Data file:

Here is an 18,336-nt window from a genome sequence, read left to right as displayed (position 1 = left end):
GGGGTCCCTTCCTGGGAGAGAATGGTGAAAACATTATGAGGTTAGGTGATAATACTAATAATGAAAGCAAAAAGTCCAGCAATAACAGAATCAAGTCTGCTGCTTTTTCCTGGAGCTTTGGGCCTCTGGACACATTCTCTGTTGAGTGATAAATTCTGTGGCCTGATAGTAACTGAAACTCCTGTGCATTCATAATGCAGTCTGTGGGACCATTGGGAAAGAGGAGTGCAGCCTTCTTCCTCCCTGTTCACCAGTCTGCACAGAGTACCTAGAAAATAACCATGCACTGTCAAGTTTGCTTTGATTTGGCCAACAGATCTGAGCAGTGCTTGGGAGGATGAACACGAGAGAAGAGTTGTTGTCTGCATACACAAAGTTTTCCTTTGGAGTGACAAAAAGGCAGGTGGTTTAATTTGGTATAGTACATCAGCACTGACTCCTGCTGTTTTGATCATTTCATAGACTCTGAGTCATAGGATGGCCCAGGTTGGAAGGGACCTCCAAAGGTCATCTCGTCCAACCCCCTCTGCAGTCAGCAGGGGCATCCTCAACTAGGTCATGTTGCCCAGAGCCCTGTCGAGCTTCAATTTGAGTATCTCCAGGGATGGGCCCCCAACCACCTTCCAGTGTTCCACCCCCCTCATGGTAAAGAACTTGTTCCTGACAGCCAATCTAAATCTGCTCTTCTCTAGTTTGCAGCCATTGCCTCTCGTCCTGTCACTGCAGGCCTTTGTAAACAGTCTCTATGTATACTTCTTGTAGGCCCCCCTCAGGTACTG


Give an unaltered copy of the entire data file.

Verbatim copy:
Here is an 18,336-nt window from a genome sequence, read left to right as displayed (position 1 = left end):
GGGGTCCCTTCCTGGGAGAGAATGGTGAAAACATTATGAGGTTAGGTGATAATACTAATAATGAAAGCAAAAAGTCCAGCAATAACAGAATCAAGTCTGCTGCTTTTTCCTGGAGCTTTGGGCCTCTGGACACATTCTCTGTTGAGTGATAAATTCTGTGGCCTGATAGTAACTGAAACTCCTGTGCATTCATAATGCAGTCTGTGGGACCATTGGGAAAGAGGAGTGCAGCCTTCTTCCTCCCTGTTCACCAGTCTGCACAGAGTACCTAGAAAATAACCATGCACTGTCAAGTTTGCTTTGATTTGGCCAACAGATCTGAGCAGTGCTTGGGAGGATGAACACGAGAGAAGAGTTGTTGTCTGCATACACAAAGTTTTCCTTTGGAGTGACAAAAAGGCAGGTGGTTTAATTTGGTATAGTACATCAGCACTGACTCCTGCTGTTTTGATCATTTCATAGACTCTGAGTCATAGGATGGCCCAGGTTGGAAGGGACCTCCAAAGGTCATCTCGTCCAACCCCCTCTGCAGTCAGCAGGGGCATCCTCAACTAGGTCATGTTGCCCAGAGCCCTGTCGAGCTTCAATTTGAGTATCTCCAGGGATGGGCCCCCAACCACCTTCCAGTGTTCCACCCCCCTCATGGTAAAGAACTTGTTCCTGACAGCCAATCTAAATCTGCTCTTCTCTAGTTTGCAGCCATTGCCTCTCGTCCTGTCACTGCAGGCCTTTGTAAACAGTCTCTATGTATACTTCTTGTAGGCCCCCCTCAGGTACTG